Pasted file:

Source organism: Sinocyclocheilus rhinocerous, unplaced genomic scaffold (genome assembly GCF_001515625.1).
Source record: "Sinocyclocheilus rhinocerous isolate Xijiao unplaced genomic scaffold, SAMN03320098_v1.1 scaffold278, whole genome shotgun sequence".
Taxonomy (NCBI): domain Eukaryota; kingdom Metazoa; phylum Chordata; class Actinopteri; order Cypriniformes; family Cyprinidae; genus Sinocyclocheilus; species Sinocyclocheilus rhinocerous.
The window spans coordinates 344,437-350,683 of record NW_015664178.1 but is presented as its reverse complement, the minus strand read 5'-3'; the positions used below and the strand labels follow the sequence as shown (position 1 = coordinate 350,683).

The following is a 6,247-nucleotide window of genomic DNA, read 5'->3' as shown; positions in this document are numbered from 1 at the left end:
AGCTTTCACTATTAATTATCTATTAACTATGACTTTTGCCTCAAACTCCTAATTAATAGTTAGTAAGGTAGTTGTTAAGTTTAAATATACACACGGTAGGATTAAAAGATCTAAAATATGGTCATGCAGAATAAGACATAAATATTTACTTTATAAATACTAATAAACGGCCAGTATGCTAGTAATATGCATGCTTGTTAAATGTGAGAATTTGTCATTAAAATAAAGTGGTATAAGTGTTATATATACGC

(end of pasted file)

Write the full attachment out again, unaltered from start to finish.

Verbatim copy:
Source organism: Sinocyclocheilus rhinocerous, unplaced genomic scaffold (genome assembly GCF_001515625.1).
Source record: "Sinocyclocheilus rhinocerous isolate Xijiao unplaced genomic scaffold, SAMN03320098_v1.1 scaffold278, whole genome shotgun sequence".
Taxonomy (NCBI): domain Eukaryota; kingdom Metazoa; phylum Chordata; class Actinopteri; order Cypriniformes; family Cyprinidae; genus Sinocyclocheilus; species Sinocyclocheilus rhinocerous.
The window spans coordinates 344,437-350,683 of record NW_015664178.1 but is presented as its reverse complement, the minus strand read 5'-3'; the positions used below and the strand labels follow the sequence as shown (position 1 = coordinate 350,683).

The following is a 6,247-nucleotide window of genomic DNA, read 5'->3' as shown; positions in this document are numbered from 1 at the left end:
AGCTTTCACTATTAATTATCTATTAACTATGACTTTTGCCTCAAACTCCTAATTAATAGTTAGTAAGGTAGTTGTTAAGTTTAAATATACACACGGTAGGATTAAAAGATCTAAAATATGGTCATGCAGAATAAGACATAAATATTTACTTTATAAATACTAATAAACGGCCAGTATGCTAGTAATATGCATGCTTGTTAAATGTGAGAATTTGTCATTAAAATAAAGTGGTATAAGTGTTATATATACGC